Religion in the Fabric of American Society
In the 1990’s, it was widely acknowledged that congregations historically provide an essential supportive role within the fabric of U.S. society – from assistance for immigrants to engagement in people’s ongoing lives.
Wide-ranging contemporary efforts to benefit from their integral role have lacked a framework which enabled this effort to achieve validation as appropriate and efficient.
An appropriate framework would reflect the unique status and functions of religion institutions and accordingly, set clear policies determining the relationship and practices between religion sector institutions and the institutions of the civic sectors: government, education, human services and business.
Efficient strategies would recognize the need for an infrastructure to garner the vast Congregation Based Resources (CBR) from the full magnitude and faith diversity within the totality of congregations in every region.
At the beginning of the 21st Century, the unique insight of one community foundation brought about this framework. The Peninsula Community Foundation (PCF) served San Mateo County and northern Santa Clara County. They embarked on a venture which initiated the role of the Religion Sector Specialist (RSS) and resulted in the first infrastructure design of the landscape of the Religion Sector. The Religion Sector design was launched through the process of the formulation of Regional Clergy Engagement (RCE).
The Foundation recognized that the religion realm was the only sector in the community which lacked a structure with the capacity to engage all the lead professionals of its core institution, in this case the congregational clergy. The Foundation speculated that if there was a structure by which all clergy could be collectively engaged, this would serve as the central element to produce (a) a structure within the Religion Sector encompassing all congregations, and (b) a framework for an alignment that was appropriate and efficient to support initiatives between the institutions of the civic sectors and the congregations.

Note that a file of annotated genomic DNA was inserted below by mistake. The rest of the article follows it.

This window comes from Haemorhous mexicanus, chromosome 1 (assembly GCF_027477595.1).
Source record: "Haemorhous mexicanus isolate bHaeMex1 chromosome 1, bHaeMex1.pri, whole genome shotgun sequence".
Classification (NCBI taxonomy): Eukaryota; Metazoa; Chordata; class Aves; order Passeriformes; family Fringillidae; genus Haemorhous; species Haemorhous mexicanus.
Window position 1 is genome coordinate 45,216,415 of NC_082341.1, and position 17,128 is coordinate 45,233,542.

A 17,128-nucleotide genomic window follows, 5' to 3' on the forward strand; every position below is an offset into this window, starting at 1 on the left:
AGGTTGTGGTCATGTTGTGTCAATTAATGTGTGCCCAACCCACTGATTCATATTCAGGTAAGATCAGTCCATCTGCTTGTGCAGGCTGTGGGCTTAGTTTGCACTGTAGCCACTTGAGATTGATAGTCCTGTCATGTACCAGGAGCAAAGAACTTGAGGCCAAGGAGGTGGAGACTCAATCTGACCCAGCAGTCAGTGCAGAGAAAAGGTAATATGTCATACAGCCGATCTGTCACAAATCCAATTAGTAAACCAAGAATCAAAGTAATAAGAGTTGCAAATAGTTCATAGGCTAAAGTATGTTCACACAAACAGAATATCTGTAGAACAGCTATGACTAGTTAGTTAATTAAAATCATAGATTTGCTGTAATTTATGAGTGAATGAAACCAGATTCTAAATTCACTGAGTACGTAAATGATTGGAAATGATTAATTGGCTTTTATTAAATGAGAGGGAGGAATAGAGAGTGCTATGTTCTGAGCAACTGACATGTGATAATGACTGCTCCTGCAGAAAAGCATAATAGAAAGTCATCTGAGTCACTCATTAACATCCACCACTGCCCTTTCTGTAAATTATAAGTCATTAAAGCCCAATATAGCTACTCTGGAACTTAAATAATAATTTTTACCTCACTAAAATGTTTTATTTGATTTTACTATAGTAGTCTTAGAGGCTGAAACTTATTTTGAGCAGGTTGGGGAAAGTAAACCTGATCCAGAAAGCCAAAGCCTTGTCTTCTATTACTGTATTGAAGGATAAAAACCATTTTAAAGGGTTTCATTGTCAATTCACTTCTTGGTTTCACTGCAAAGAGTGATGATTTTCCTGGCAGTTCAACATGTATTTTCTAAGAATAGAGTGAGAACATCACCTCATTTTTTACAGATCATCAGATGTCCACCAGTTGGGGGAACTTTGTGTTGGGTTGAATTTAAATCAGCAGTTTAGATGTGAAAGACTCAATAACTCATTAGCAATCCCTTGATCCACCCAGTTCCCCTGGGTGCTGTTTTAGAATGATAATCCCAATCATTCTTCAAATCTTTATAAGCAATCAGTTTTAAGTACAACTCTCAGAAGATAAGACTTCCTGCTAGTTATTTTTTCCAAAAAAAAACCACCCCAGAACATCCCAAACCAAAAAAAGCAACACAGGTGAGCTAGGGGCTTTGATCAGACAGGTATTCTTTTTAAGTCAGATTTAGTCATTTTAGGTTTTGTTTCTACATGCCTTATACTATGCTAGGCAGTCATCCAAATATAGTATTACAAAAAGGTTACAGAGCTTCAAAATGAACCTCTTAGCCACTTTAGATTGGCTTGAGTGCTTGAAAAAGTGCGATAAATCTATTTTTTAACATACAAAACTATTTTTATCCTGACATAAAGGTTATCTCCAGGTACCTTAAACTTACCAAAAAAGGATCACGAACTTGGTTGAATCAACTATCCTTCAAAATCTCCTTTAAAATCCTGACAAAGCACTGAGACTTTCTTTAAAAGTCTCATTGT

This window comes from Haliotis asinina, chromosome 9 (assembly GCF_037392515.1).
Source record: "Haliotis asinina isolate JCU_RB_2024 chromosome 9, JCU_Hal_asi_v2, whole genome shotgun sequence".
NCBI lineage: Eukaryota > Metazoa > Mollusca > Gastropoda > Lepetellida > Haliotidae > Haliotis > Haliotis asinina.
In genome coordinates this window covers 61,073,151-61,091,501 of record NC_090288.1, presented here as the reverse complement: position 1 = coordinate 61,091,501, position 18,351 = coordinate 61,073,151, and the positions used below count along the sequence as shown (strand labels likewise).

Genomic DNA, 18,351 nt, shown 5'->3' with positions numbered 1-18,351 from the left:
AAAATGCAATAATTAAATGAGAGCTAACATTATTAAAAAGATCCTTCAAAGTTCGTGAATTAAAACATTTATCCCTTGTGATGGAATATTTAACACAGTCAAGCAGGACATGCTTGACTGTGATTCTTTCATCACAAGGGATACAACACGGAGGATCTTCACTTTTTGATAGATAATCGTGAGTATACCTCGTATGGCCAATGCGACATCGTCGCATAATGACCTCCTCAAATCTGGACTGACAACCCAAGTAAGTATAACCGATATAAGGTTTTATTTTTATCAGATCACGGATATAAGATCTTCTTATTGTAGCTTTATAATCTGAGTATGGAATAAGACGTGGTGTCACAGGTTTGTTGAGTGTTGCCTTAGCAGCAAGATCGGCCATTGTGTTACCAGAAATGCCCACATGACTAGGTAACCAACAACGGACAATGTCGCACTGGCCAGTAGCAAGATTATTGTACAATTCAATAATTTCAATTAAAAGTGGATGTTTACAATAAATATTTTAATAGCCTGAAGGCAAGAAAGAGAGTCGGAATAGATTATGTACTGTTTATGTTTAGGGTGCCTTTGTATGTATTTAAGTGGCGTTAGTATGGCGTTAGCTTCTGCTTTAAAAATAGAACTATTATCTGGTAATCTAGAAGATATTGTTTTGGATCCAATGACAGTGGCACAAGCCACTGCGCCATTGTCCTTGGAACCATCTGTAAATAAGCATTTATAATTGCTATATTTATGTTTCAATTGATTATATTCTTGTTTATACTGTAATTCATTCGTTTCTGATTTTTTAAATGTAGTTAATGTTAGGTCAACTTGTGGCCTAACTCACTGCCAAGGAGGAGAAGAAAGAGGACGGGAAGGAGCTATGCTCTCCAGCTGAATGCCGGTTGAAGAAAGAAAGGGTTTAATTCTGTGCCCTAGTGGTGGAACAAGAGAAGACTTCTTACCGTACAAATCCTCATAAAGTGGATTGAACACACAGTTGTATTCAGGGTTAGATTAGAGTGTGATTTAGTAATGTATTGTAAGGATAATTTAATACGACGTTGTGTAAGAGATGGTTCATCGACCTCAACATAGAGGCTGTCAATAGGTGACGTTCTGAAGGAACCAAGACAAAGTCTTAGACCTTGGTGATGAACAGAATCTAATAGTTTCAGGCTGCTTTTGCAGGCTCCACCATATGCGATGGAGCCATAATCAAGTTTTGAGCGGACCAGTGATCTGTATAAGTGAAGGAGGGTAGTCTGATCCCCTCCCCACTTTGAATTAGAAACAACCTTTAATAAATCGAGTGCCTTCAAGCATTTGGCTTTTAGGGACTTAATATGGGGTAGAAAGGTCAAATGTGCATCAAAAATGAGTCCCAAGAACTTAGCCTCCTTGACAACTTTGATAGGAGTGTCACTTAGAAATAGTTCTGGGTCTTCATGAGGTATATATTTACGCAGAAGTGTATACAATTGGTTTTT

Furthermore, the Foundation leadership anticipated that the wider impact of this structure of the Religion Sector would be to delineate the contemporary place of religion within American society. The historic fragmentation among the diversity of faiths perpetuated misperceptions and antipathy. They speculated that if all clergy in a region were mutually engaged, this would bring about mutual engagement among people of all faiths, as well as a broad exploration of religion in the national discourse.
Initiating the methodology for Regional Clergy Engagement, resulted in (1) a system of mutual engagement within the Religion Sector – clergy and congregations, and (2) the successful realization of the long sought effort to achieve a productive alignment for the “appropriate and efficient” Religion Sector and civic sectors relationship. Thus Regional Clergy Engagement achieves an “alignment” which reverses of what had been thwarted by the misalignment perpetuated by the erroneously declared “wall” between religion and “state.”
As the Foundation’s initial Religion Sector Specialist, I led (a) the formation of the design elements of the Religion Sector, (b) the specifics of the alignment’s concept and applications, and (c) the cataloging of the knowledge and functions of a Religion Sector Specialist.
Regional Clergy Engagement of all clergy, encompassing each region’s diversity of denominations, demographics and geography. It also engages the full diversity of clergy affinity groups in each region. A key benefit of RCE is a variety of innovative modes of clergy collective discourse: (a) clergy with clergy and clergy with civic leaders, by region and by area (b) by city, with city manager sessions and by school district, with superintendent and principal sessions, (c) state assembly member and state senator sessions.
The design framework of the Religion Sector serves to advance the nature of multi-faith relations and religion in society, impacting individual lives and the institutions in society.
The Foundation initiative and resulting framework for Religion Sector 3.0 aligns religion within a 21st century society. In reducing misperceptions and achieving unprecedented vital levels of community, it advances the pursuit of fully achieving an inclusive, pluralistic democratic society.
Rabbi Jay Miller RELIGION SECTOR 3.0
1.0 On the Town Square 2.0 Walls of Separation
3.0 Alignment: Among Congregations – Within Society